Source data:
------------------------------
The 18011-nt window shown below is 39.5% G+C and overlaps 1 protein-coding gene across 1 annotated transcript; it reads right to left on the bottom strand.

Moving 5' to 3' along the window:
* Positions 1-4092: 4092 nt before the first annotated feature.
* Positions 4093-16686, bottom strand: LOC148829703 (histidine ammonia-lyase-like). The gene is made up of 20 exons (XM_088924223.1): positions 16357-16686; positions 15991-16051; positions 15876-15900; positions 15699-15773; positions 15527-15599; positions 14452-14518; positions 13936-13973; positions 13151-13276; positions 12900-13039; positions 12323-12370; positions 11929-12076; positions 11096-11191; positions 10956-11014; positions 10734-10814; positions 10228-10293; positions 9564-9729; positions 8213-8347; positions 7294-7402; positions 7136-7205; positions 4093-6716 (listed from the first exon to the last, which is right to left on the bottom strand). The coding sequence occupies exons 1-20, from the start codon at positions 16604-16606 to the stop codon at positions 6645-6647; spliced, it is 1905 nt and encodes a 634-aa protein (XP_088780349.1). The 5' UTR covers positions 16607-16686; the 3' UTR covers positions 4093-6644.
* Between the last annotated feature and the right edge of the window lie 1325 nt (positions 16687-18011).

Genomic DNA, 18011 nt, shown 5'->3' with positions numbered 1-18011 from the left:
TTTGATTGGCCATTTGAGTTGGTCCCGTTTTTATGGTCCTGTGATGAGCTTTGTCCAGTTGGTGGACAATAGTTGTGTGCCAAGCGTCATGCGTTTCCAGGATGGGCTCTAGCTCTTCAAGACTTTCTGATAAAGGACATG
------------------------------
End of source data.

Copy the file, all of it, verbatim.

The 18011-nt window shown below is 39.5% G+C and overlaps 1 protein-coding gene across 1 annotated transcript; it reads right to left on the bottom strand.

Moving 5' to 3' along the window:
* Positions 1-4092: 4092 nt before the first annotated feature.
* Positions 4093-16686, bottom strand: LOC148829703 (histidine ammonia-lyase-like). The gene is made up of 20 exons (XM_088924223.1): positions 16357-16686; positions 15991-16051; positions 15876-15900; positions 15699-15773; positions 15527-15599; positions 14452-14518; positions 13936-13973; positions 13151-13276; positions 12900-13039; positions 12323-12370; positions 11929-12076; positions 11096-11191; positions 10956-11014; positions 10734-10814; positions 10228-10293; positions 9564-9729; positions 8213-8347; positions 7294-7402; positions 7136-7205; positions 4093-6716 (listed from the first exon to the last, which is right to left on the bottom strand). The coding sequence occupies exons 1-20, from the start codon at positions 16604-16606 to the stop codon at positions 6645-6647; spliced, it is 1905 nt and encodes a 634-aa protein (XP_088780349.1). The 5' UTR covers positions 16607-16686; the 3' UTR covers positions 4093-6644.
* Between the last annotated feature and the right edge of the window lie 1325 nt (positions 16687-18011).

Genomic DNA, 18011 nt, shown 5'->3' with positions numbered 1-18011 from the left:
TTTGATTGGCCATTTGAGTTGGTCCCGTTTTTATGGTCCTGTGATGAGCTTTGTCCAGTTGGTGGACAATAGTTGTGTGCCAAGCGTCATGCGTTTCCAGGATGGGCTCTAGCTCTTCAAGACTTTCTGATAAAGGACATG